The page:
More than 330 healers have been registered since Zanzibar, a region of the East African country of Tanzania, passed the Traditional and Alternative Medicine Act in 2009.
According to the government registrar in charge of the registration at the council that records them, Hassan Combo, there are an estimated 2,000 more healers, or mgangas, hoping to register. One of the traditional healers – Bi Mwanahija Mzee – has already registered and she tends to patients at her busy clinic where different women line up in the morning sun cradling their sick children.
The fifty-six-year-old healer said:
“People come here because I help them. I met many patients that went to the hospital first and got no help or the medicine didn’t work”.
“This is my job six days a week for more than 20 years so I do better, know more than them. Patients that come to me don’t die.”
Mzee parents were also traditional healers in the city.
To be registered, mgangas must be aged at least 18 and have at least three years of experience. Also, they must have a recommendation letter from a trained mganga.
A council which consists of 11 members of whom are respected healers, village elders, birth attendants, and lawyers approve the applications every month.
Combo stressed that the government does not try to dictate the healers’ methods. Instead, they work with them on quality control like making sure that the plants used in medicines are of the same standard.
A group facilitated by the registrar’s office links doctors with traditional healers to give them some medical education on specific diseases like hypertension, diabetes, and pregnancy. Also, the mgangas share information with the doctors about patient statistics and needs.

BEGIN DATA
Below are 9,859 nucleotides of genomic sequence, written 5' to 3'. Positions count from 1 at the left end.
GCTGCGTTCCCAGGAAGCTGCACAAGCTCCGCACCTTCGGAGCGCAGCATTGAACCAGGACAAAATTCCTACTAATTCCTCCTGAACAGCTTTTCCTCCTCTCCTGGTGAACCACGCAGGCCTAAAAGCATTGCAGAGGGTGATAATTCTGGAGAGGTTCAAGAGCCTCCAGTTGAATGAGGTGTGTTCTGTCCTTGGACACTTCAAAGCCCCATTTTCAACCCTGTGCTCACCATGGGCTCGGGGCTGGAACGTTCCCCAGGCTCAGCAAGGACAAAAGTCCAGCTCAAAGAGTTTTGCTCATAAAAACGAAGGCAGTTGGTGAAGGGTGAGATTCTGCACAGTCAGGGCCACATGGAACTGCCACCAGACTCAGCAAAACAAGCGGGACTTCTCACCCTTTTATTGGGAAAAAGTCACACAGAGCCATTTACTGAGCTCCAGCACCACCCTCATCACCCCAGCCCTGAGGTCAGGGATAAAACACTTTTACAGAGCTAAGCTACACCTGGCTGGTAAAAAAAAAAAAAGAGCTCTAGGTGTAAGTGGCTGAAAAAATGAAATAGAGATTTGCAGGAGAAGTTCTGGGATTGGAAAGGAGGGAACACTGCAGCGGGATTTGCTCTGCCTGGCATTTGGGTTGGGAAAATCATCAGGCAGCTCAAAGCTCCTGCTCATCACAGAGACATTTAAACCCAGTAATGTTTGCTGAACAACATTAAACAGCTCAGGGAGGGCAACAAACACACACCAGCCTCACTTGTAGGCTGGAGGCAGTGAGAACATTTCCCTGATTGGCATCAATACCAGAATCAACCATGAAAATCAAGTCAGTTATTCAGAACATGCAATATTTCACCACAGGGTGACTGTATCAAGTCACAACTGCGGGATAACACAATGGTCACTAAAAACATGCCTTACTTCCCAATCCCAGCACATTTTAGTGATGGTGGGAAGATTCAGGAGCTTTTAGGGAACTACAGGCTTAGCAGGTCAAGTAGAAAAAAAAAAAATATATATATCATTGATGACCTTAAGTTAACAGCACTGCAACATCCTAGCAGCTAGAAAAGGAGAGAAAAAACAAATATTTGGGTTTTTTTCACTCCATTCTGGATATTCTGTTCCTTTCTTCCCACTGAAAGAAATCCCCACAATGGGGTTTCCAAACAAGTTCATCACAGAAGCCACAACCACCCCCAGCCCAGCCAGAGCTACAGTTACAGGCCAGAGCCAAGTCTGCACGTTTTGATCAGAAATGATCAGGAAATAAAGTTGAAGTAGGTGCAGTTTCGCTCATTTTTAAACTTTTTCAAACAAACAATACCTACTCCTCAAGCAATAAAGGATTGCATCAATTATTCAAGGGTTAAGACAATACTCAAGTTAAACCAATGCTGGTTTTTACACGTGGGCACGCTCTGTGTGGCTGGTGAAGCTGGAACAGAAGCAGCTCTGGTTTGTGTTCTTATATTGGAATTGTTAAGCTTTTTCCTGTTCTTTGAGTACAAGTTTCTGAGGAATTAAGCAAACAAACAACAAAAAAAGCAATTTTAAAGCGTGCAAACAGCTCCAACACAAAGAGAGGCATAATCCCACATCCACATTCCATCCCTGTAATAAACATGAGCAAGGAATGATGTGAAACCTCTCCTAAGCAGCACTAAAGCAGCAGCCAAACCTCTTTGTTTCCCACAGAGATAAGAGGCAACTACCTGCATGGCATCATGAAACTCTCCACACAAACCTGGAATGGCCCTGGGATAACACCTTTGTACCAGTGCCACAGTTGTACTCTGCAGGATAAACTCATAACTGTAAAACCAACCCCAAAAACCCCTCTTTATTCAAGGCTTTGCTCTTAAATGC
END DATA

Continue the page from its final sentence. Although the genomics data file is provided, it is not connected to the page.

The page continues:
Some healers use herbs, others use scriptures from the Muslim holy book, “the Koran”. However, most people use both, because their belief in supernatural spirits like djinns features strongly.
On the other hand, some healers like Haji Mrisho, mainly give blessings to pregnant women to prevent their unborn babies from being possessed by the spirit. Sheikhs at the Shifaa Herbal clinic read the Koran to cast out the djinns. The djinns are often blamed for many maladies.
Mzee uses a mixture of massages, medicines from roots, herbs and leaves and Koranic verses, which may be written on a plate in red food coloring. The plate is then rinsed, and the water ingested as part of the medicinal regimen.
One of the patients, Fatma Hamad, pointed out that she prefers traditional healers than the overcrowded, underfunded public hospitals where many feel their ailments are not treated properly.
The manager at Makunduchi Hospital, Fatawi Haji Hafidh, the second-largest government-run hospital on Zanzibar’s main island, added that overstretched doctors and nurses may not have the time to see patients or the diagnostic equipment.
For instance, Fatma Hamad took her 2-year-old daughter to the hospital after one of the toddler’s legs became paralyzed during a high fever. However, they were unable to find the problem through X-rays and the hospital recommended for her to seek out a traditional healer.
Mwanahija Mzee massages the child and after a few appointments, her mobility is slowly improving. The mother has taken this as proof that the illness was caused by possession.